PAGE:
Kale is a member of the species Brassica oleracea (Acephala group) which also contains a wide array of other vegetables – including broccoli, cauliflower, collard greens, and Brussels sprouts. Kale has green or purple leaves which do not form a central head. Most kales are either annuals or biennials, and are raised from seeds that resemble cabbage seeds. Kales are available as curly-leaved, plain-leaved, or a cross of both called “leaf and spear.”
Kale freezes well and tastes sweeter and more flavorful after being exposed to a frost. The tender greens of Kale can provide an intense addition to salads, particularly when combined with other such strongly flavored ingredients as dry-roasted peanuts or red pepper flakes. When combined with oils or lemon juice, Kale's flavor is noticeably milder. When baked or dehydrated, Kale takes on a consistency similar to that of a potato chip and can be seasoned with salt or other spices. Kale is very high in beta carotene, vitamin K, vitamin C, and rich in calcium.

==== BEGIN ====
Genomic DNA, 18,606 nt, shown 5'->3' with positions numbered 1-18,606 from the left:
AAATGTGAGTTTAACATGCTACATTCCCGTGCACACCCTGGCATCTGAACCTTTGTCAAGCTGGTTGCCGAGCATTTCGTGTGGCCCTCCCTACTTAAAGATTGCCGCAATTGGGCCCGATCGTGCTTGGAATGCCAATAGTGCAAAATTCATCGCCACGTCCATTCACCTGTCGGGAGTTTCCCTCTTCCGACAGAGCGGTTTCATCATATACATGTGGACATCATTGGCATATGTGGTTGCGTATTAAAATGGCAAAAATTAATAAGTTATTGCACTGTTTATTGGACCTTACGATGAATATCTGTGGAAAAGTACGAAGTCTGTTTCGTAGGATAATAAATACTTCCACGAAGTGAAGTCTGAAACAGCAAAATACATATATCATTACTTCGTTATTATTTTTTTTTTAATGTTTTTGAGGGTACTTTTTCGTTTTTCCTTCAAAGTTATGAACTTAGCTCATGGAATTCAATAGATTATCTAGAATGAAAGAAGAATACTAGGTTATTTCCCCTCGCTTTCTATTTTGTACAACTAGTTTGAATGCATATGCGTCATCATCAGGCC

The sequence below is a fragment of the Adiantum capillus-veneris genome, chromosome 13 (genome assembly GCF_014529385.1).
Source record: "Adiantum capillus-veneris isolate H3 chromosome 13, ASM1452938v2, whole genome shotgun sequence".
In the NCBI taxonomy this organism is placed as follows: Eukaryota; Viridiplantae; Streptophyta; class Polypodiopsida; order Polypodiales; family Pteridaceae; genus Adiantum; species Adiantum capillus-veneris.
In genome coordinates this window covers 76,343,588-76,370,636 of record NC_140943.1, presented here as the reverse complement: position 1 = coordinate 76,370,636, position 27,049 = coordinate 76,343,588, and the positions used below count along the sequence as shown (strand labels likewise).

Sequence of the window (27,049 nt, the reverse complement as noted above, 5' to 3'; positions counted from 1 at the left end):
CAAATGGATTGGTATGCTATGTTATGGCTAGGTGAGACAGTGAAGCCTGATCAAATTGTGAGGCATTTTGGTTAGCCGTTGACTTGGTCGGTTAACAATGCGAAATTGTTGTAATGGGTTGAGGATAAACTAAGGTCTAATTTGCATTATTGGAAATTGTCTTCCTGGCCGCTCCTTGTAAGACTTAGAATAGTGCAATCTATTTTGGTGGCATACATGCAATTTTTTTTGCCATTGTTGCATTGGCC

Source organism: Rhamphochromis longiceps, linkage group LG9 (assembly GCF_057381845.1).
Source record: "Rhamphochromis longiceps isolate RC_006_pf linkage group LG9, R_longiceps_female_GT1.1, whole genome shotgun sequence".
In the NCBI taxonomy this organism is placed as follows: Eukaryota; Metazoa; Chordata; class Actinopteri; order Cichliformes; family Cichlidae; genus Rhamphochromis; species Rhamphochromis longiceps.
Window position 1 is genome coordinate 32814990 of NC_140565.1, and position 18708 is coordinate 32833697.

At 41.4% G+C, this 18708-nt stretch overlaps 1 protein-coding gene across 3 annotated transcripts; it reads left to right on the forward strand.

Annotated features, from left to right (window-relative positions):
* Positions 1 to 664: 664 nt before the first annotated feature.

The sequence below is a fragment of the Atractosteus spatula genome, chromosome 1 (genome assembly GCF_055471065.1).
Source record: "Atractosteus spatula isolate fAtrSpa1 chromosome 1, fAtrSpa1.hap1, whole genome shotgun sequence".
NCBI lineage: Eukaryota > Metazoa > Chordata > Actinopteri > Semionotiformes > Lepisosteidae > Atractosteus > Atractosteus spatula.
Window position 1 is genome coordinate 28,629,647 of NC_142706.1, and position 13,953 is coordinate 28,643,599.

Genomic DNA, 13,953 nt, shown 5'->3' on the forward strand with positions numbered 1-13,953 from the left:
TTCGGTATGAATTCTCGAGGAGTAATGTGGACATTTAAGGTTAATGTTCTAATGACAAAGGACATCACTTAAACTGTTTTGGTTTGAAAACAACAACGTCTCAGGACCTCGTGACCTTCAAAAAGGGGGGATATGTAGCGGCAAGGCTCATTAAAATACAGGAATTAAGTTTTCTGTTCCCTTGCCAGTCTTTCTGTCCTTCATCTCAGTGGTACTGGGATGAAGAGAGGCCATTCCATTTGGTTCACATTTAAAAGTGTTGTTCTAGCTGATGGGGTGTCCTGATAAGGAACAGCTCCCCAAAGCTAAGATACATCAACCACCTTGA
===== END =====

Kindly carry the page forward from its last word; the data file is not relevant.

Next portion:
There are several varieties of Kale grown during cooler weather explicitly for their ornamental leaves that are colored brilliant white, red, pink, lavender, blue or violet in the interior of the rosette. Ornamental Kale, however, happens to be as edible as any other type of kale.